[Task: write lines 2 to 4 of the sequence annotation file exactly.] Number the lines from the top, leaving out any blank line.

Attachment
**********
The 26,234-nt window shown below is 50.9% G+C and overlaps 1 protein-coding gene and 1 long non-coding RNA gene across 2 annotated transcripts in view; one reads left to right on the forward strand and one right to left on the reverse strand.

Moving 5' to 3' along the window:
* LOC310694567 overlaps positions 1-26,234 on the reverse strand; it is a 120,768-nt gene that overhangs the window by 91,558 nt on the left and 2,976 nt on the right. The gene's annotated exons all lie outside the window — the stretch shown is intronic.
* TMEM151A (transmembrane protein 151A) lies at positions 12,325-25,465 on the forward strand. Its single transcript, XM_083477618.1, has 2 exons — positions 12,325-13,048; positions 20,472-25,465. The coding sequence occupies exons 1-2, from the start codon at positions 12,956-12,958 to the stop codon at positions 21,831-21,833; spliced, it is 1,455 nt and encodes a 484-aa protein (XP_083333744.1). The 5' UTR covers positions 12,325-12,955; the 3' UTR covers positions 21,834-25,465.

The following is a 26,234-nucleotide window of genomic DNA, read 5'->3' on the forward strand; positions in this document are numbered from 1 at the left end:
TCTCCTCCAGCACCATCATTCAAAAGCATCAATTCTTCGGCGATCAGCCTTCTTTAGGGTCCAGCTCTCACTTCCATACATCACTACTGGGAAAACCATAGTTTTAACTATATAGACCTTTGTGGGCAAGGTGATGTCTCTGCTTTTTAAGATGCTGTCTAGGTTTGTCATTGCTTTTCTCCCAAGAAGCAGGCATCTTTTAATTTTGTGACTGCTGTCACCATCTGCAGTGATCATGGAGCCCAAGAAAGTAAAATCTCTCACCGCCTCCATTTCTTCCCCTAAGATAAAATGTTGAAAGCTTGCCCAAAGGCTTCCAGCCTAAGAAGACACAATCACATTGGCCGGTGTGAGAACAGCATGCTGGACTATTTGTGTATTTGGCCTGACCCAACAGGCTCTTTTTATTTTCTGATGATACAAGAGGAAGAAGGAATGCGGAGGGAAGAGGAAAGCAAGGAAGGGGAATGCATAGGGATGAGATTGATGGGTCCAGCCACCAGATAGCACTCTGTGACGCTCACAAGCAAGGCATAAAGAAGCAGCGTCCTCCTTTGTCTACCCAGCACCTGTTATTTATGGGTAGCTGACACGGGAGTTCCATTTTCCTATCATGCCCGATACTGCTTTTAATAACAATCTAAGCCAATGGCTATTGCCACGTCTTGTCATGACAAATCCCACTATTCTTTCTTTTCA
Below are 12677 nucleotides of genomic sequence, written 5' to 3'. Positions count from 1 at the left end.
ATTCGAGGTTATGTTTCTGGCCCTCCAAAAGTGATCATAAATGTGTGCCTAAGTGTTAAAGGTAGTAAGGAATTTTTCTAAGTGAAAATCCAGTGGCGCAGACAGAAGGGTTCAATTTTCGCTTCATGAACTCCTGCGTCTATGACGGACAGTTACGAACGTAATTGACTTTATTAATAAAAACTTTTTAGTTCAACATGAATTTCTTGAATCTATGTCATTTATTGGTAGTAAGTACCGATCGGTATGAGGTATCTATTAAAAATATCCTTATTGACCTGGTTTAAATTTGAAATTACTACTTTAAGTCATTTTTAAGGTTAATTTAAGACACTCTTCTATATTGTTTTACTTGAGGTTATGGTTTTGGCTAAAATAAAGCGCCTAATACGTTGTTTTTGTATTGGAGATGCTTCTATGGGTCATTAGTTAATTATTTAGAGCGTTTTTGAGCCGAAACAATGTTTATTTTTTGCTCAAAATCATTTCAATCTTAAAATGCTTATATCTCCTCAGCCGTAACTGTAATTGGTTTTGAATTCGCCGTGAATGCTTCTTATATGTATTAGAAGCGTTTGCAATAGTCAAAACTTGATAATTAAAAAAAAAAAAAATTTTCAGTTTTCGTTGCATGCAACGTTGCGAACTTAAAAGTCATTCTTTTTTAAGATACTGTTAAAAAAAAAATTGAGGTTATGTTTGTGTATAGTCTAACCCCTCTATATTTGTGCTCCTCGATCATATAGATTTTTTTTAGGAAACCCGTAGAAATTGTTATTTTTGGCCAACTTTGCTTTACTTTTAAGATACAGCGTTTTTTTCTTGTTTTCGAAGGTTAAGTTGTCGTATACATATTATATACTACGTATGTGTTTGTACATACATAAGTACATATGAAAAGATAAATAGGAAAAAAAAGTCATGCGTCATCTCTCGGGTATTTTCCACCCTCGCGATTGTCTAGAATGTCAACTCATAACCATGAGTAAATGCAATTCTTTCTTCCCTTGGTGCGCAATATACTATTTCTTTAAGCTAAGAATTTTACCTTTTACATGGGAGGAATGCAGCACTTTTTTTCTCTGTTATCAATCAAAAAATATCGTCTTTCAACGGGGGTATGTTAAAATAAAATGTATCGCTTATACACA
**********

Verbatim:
Moving 5' to 3' along the window:
* LOC310694567 overlaps positions 1-26,234 on the reverse strand; it is a 120,768-nt gene that overhangs the window by 91,558 nt on the left and 2,976 nt on the right. The gene's annotated exons all lie outside the window — the stretch shown is intronic.
* TMEM151A (transmembrane protein 151A) lies at positions 12,325-25,465 on the forward strand. Its single transcript, XM_083477618.1, has 2 exons — positions 12,325-13,048; positions 20,472-25,465. The coding sequence occupies exons 1-2, from the start codon at positions 12,956-12,958 to the stop codon at positions 21,831-21,833; spliced, it is 1,455 nt and encodes a 484-aa protein (XP_083333744.1). The 5' UTR covers positions 12,325-12,955; the 3' UTR covers positions 21,834-25,465.